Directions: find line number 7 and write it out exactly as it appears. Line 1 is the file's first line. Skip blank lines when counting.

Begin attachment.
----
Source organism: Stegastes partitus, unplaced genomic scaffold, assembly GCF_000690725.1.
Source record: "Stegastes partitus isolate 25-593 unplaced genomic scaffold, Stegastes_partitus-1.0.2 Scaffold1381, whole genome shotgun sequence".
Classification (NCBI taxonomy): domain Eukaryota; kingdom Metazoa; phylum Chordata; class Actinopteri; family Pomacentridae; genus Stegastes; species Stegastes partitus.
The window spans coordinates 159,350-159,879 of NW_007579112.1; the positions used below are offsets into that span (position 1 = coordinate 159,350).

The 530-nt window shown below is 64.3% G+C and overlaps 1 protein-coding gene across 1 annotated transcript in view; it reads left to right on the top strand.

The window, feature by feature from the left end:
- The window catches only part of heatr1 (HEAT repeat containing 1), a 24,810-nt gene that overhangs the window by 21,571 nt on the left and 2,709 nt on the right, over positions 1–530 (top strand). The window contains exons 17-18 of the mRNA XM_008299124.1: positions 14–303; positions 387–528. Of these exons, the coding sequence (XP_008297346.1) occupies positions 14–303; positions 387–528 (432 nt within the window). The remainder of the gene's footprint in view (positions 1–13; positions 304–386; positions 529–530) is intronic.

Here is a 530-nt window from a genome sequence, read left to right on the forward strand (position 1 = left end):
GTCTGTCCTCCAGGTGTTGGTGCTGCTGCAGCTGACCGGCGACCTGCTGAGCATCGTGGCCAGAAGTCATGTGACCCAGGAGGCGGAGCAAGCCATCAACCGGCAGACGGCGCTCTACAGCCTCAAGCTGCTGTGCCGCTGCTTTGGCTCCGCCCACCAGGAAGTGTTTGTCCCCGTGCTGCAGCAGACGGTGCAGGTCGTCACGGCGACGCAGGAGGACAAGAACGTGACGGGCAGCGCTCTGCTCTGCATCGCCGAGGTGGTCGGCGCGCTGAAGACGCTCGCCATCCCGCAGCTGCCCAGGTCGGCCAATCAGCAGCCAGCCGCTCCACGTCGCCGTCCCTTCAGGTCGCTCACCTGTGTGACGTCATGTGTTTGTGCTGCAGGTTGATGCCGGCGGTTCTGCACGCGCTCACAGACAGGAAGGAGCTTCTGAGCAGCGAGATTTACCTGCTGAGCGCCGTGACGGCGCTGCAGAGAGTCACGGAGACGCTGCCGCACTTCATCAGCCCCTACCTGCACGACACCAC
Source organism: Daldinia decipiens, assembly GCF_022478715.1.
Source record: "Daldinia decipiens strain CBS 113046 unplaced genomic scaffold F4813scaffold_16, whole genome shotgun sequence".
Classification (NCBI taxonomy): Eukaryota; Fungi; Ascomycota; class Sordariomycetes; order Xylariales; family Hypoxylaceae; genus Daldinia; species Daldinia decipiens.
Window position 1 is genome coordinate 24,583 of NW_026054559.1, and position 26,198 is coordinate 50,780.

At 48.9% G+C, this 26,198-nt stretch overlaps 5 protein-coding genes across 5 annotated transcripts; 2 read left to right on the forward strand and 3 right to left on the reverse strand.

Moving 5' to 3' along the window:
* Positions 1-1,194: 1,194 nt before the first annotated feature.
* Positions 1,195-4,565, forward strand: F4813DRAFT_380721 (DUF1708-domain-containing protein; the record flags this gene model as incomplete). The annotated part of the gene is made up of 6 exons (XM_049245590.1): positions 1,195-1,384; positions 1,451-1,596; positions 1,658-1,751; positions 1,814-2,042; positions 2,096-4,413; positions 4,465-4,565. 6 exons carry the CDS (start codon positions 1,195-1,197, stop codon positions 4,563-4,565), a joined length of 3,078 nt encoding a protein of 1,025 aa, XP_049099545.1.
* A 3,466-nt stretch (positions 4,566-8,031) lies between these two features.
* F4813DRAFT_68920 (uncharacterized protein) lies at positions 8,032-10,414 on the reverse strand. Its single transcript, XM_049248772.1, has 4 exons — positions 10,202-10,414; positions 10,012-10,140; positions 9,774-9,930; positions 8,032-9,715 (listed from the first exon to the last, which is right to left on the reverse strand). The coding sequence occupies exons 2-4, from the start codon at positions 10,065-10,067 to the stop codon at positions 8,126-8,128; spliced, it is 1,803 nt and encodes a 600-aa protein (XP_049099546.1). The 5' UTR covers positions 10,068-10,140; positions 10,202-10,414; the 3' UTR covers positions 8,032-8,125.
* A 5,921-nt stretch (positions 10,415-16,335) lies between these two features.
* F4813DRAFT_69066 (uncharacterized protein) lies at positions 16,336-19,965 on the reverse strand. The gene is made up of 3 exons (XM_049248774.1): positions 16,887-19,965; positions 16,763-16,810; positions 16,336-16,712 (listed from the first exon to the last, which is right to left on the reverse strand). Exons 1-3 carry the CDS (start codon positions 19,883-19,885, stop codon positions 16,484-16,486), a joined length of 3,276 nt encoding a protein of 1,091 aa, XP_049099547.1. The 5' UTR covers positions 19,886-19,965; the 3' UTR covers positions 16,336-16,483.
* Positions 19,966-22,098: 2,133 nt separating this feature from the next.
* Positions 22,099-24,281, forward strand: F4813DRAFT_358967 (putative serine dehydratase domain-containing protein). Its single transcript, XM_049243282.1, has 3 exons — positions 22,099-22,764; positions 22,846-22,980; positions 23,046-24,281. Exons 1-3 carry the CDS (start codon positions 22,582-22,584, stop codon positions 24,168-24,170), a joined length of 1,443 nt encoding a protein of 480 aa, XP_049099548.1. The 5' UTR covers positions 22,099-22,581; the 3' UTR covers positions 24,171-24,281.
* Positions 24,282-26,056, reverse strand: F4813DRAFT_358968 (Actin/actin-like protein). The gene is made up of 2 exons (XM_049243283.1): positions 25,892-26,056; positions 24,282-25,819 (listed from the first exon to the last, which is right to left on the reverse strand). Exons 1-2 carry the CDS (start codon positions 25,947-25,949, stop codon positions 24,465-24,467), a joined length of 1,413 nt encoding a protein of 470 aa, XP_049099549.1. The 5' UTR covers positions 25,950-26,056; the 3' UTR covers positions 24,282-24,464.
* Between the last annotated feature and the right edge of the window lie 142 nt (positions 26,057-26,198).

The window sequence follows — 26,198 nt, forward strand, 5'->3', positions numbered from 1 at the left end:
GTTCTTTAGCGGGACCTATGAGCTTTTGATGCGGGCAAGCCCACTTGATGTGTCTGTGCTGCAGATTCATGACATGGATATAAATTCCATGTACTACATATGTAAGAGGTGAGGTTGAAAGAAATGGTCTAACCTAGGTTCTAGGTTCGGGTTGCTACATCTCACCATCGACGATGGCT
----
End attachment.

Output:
- The window catches only part of heatr1 (HEAT repeat containing 1), a 24,810-nt gene that overhangs the window by 21,571 nt on the left and 2,709 nt on the right, over positions 1–530 (top strand). The window contains exons 17-18 of the mRNA XM_008299124.1: positions 14–303; positions 387–528. Of these exons, the coding sequence (XP_008297346.1) occupies positions 14–303; positions 387–528 (432 nt within the window). The remainder of the gene's footprint in view (positions 1–13; positions 304–386; positions 529–530) is intronic.